Simon Denny & Nick Austin

14 Dec 2008 - 24 Jan 2009

"Aquarium Paintings"

(Doris Mampe und Dorothea Jendricke)
Press Release

Center is pleased to present the first show of Simon Denny and Nick Austin in Berlin.

“... Music that is constant, always the same, yet always changing. It may be too constant to call this "wallpaper music", but it is extremely holographic, in that you can start the CD at any point and it's all the same, yet always changing. These CDs still haven't been officially released, but if you ask her as I did she might sell you a copy...My non 'New Age Music' friends just stare at me blank and say "I could have done that with one finger!". It's the small variations in the background that hold it together. This is music that's always changing yet always the same...If you just glance at it it's just a base chord, but if you listen closely, there's always things happening, so it never gets stale...”

It’s very hard to make something that can be described as “extremely holographic” by anybody that you would usually ask for an opinion of. I guess an holographic anything would be in essence a sort of lie, but quite a good one. One that would sort of dazzle, but in a way that you knew you were being dazzled. Every soda jerk wants to dress up, wants to be a swell. Or they want to look at a soda jerk and see a dress up. I feel like the best producers follow the same principal – soda jerks making the best hologram swell, with a careful sense of dress up. I am saturated in situations where everybody is interested in everything that happens there – when it’s all changing yet nobody’s playing anything different. And at the end of the day you’re totally convinced by it – even if you’re the swell behind the desk.

Is there a clear process for these things? Ideas grow out of a situation. If you get a good public situation it goes on and on and has many radiations. But it doesn’t even need to go on and on to look like you can do it with one finger.

If an artist goes into a gallery, and he thinks he's slick but he's got a big hole in his pants - if that is treated humorously, it's bound to be funny. Especially if it's done with dignity and pride. I've always thought that any incidents related will make at least a sleeper, like the setting up of a pool game on a billiard table. Each ball is an incident in itself. One touches the other, you see, and if it hits another ball then it’s another ball. And the whole makes a triangle. I carry that image a great deal, and I think everybody instinctively knows it simply because they’ve seen it a lot. It’s an image you see again and again without it being the same because it’s a structure.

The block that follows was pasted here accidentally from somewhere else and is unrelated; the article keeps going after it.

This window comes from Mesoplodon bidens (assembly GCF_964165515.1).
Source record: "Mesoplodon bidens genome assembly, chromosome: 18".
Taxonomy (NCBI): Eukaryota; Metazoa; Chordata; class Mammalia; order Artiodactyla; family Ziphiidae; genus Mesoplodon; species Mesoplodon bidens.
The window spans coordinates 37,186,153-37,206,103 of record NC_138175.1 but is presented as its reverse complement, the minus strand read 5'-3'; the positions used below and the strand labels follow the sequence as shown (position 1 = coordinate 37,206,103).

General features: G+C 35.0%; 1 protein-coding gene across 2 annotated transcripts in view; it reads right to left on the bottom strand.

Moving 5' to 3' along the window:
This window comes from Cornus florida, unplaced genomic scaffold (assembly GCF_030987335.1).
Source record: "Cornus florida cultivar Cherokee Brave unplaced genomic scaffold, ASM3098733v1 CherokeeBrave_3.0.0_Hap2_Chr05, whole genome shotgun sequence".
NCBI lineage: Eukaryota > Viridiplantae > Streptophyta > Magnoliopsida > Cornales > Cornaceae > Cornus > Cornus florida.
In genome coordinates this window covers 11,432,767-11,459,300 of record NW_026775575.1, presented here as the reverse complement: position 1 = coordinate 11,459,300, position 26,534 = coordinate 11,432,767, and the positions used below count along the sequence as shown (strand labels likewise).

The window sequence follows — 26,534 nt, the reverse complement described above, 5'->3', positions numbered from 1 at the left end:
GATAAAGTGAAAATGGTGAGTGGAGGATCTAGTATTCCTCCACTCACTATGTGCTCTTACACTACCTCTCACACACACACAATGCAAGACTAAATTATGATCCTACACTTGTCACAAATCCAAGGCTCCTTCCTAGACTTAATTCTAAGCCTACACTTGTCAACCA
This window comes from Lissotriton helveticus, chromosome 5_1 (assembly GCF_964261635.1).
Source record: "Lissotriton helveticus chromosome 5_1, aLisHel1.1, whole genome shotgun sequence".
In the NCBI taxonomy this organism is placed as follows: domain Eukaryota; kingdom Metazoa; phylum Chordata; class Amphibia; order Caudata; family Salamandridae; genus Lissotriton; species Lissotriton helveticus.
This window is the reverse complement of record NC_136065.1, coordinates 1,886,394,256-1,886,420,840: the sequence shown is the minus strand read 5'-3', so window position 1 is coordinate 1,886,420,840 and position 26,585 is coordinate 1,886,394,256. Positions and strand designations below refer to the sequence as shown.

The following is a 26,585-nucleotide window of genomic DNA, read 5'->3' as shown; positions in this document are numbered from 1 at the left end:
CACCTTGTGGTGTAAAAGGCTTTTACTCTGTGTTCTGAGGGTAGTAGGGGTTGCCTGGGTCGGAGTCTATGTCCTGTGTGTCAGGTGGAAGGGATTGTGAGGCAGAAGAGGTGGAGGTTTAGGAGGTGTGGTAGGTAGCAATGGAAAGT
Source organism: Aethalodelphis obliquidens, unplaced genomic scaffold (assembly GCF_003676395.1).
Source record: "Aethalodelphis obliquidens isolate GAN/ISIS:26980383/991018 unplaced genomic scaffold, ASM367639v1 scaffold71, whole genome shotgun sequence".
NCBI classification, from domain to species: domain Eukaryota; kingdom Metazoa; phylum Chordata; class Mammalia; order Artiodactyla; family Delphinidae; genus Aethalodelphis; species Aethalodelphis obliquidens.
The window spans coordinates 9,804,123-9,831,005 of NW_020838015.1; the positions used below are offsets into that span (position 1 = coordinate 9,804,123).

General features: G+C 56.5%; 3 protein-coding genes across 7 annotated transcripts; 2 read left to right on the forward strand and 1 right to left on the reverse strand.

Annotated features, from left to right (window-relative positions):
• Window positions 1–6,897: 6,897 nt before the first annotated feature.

I've watched other artists who seem to relax their pace. I can feel my way much better with pace than I can with being slow. I haven't the confidence to move slow, I simply haven't the confidence in what I'm doing. Anyway, if you’re doing something that at any point feels the same, it’s much better from the viewer’s seat if you’re doing it fast.

I have stolen a lot of phrases in the slapping up of this text, and a lot of them have been from an interview with Charlie Chaplin – who’s films I’ve actually only seen a few of. I get board in Chaplin films even though I know they’re around a lot, and I always tell people I like them, but I don’t watch them very much really. I can enjoy certain gags, but a lot of the jokes are all the same. I’m told that its not so good to like Chaplin films – there are a lot of filmmakers who are actually good to like – and he can seem just a bit too good in conversation. Anyway, regardless of his films, his life seems pretty convincing and it always surprises me when you see pictures of him as the tramp – which there are a lot of – and then real life pictures. In the real life ones he always looks so dashing, like he’s your rich friend’s elder brother or something. But then when he’s the tramp he’s such a goofy git. But then you realise that that just means he was extra convincing at what he was doing – like he knew how to goof. The next bit I am not going to steal, because its important that Chaplin said it for it to make sense now. So after just enough stealing, I’m going to put it right and rid myself of this text.
“I inquired of wardrobe that I wanted two large pairs of old shoes, because I had absurdly small feet, so I wanted these big shoes, and I knew they would give me a comic gait. I'm naturally very graceful, but trying to be graceful in big feet - that's funny.”
Text by Simon Denny

Center is currently run by Dorothea Jendricke and Doris Mampe

Tags: Nick Austin, Simon Denny